Tad Cummins was arrested in Northern California after 39 days on the run
He's charged with taking a minor across state lines for the purpose of sexual activity
Tad Cummins was an intensely sought fugitive, trumpeted from coast to coast as the Tennessee teacher accused of running off with his 15-year-old student.
Cummins, 50, and the teen threw their phones in a river and disabled their car’s GPS device to avoid detection, FBI agent Utley Noble said.
The two went missing on March 13, and were found on April 20 at a remote cabin in Northern California, ending a frenzied search that involved law enforcement agencies across the country.
Cummins is charged with taking a minor across state lines for the purpose of sexual activity. He has not yet entered a plea. If convicted, he faces 10 years to life in prison.
Cummins will remain in jail until his trial, a federal judge ruled Friday. Assistant US Attorney Sara Beth Myers presented Noble as a witness at a detention hearing.
Plans to paddle to Mexico
Cummins told authorities he had sexual contact with the teen “most nights” during their time on the run, Noble testified.
While on the run, he bought an electronic tablet to keep up with news of their disappearance, along with a two-person kayak worth $1,500, Noble said.
The pair planned to paddle to Mexico from Coronado Island in San Diego, he said. They used aliases of a married couple, John and Joanne Castro, so they would blend in once they crossed the border.
Before ending up in California, they made stops in Alabama, where they threw their phones into the Tennessee River, federal authorities said. They also allegedly switched license plate tags from Tennessee to Alabama, then from Alabama to Colorado.
Before he disappeared, Cummins left his wife a note saying he had gone to Virginia Beach to clear his head, the authorities said.
“Don’t call the police. They’ll think I ran because I’m guilty and I’m not!” reads the note, which was entered into the court record.
‘I can’t explain what he’s done’
Friday’s hearing was held to address Cummins’ request to be released from custody while he awaits trial.
The request was denied by Magistrate Barbara Holmes, who deemed Cummins a flight risk and a danger to the public. The case is being heard in the Middle District of Tennessee.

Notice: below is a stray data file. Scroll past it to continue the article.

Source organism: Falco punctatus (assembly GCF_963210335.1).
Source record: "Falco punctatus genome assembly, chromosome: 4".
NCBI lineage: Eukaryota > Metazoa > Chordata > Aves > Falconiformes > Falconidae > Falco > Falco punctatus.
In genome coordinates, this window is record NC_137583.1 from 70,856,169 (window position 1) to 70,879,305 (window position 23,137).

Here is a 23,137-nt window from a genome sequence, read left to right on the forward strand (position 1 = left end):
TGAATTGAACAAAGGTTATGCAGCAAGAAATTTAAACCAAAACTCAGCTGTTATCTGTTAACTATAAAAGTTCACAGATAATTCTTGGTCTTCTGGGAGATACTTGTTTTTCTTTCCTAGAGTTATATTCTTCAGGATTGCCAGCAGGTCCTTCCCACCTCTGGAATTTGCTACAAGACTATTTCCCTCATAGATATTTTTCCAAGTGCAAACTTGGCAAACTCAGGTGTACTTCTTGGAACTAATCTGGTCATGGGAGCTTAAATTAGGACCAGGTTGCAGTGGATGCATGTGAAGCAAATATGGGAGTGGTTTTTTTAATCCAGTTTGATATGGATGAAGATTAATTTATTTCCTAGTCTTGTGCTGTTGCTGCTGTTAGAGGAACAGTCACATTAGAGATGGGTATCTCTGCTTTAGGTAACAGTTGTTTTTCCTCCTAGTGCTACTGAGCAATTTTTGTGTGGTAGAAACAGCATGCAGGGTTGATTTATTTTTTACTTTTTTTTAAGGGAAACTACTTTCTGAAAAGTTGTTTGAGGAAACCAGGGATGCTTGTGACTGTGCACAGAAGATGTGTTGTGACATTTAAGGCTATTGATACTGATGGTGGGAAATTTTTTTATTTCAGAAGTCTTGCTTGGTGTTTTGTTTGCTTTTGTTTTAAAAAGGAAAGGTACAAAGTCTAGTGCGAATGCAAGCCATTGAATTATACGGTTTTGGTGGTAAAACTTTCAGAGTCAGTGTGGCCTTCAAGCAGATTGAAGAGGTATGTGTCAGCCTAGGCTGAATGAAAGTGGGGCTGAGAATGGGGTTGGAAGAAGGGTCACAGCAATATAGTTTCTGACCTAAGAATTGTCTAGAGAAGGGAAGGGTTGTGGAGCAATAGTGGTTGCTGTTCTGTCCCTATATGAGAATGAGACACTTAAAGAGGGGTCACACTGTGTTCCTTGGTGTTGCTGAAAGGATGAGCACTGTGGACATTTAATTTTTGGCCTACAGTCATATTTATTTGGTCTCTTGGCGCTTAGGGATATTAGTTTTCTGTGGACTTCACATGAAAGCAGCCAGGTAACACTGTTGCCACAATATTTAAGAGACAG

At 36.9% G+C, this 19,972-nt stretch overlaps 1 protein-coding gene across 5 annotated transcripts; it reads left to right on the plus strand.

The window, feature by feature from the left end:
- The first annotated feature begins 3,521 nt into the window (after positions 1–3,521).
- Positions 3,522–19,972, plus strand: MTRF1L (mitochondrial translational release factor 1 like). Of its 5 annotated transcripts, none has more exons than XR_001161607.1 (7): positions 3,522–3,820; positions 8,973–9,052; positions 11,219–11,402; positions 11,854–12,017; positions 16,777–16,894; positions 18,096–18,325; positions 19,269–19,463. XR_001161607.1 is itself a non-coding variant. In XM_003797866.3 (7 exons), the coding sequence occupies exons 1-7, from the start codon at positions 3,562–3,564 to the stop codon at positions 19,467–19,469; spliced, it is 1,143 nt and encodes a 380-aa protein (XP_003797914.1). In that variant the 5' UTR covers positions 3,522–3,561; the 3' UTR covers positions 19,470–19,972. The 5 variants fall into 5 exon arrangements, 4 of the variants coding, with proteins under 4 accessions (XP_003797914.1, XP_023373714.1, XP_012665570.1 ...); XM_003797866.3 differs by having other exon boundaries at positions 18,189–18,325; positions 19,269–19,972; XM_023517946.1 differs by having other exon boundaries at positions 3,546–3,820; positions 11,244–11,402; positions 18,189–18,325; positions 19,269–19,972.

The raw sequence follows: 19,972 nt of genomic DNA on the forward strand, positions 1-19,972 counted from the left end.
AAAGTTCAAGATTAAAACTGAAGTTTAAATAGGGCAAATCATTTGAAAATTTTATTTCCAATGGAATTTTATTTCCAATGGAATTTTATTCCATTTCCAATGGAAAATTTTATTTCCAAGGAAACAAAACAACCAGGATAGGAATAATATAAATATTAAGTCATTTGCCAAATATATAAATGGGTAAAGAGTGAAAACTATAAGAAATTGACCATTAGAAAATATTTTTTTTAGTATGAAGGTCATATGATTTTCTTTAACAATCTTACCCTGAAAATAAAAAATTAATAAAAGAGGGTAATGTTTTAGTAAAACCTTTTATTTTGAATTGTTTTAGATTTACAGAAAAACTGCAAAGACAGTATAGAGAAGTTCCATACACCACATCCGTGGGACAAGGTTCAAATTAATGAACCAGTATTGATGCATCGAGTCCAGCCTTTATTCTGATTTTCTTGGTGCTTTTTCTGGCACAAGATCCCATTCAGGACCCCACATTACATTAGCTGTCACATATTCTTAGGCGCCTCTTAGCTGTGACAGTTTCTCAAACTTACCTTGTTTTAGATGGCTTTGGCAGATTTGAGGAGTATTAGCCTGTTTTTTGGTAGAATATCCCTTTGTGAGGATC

Cummins’ sister, Daffney Quinn, attended the hearing, along with his father, cousins and two daughters.
Quinn defended Cummins’ character and tearfully described him as “the best brother a sister could ask for.”
“I can’t explain what he’s done,” she testified. “Something has happened psychologically and mentally to cause what he’s done.”
“I strongly believe that something is wrong with him, because the brother and man I know would never do something like this.”
If Cummins were released before his trial, Quinn said his family would supervise him constantly and would be the first to turn him in if he broke any probation rules.
Asked if her brother has expressed regret, she paused.
“No. Not necessarily,” she said. “I don’t think he knew this would happen or realized he would be in this much trouble.”
After the hearing, Cummins’ cousins, Tony and Jerry Brawner, said the most important thing is for the girl to get help.
“It’s a horrible thing he’s done, and we don’t condone his actions,” they said. “But he’s family, and we still love him.”
Cummins and the girl disappeared March 13 as a police investigation into their relationship was heating up.
The former high school health sciences teacher in Culleoka, Tennessee, had been suspended in February, less than a month after a student reported seeing him and the teenage girl kissing in a classroom.
Authorities believe the teacher groomed the girl for nearly a year before they vanished.
Cummins was fired the day after they disappeared.
Cummins also faces state charges of sexual contact with a minor and aggravated kidnapping, the Tennessee Bureau of Investigation said last month.
He has pleaded not guilty.
Tennessee law allows children older than 12 to decide whether to leave their families unless their removal or confinement “is accomplished by force, threat or fraud.”
To prove kidnapping, prosecutors would need to show the teen was unlawfully removed or had her freedom restricted.
CNN’s Jaide Timm-Garcia reported from Nashville and Faith Karimi reported and wrote in Atlanta.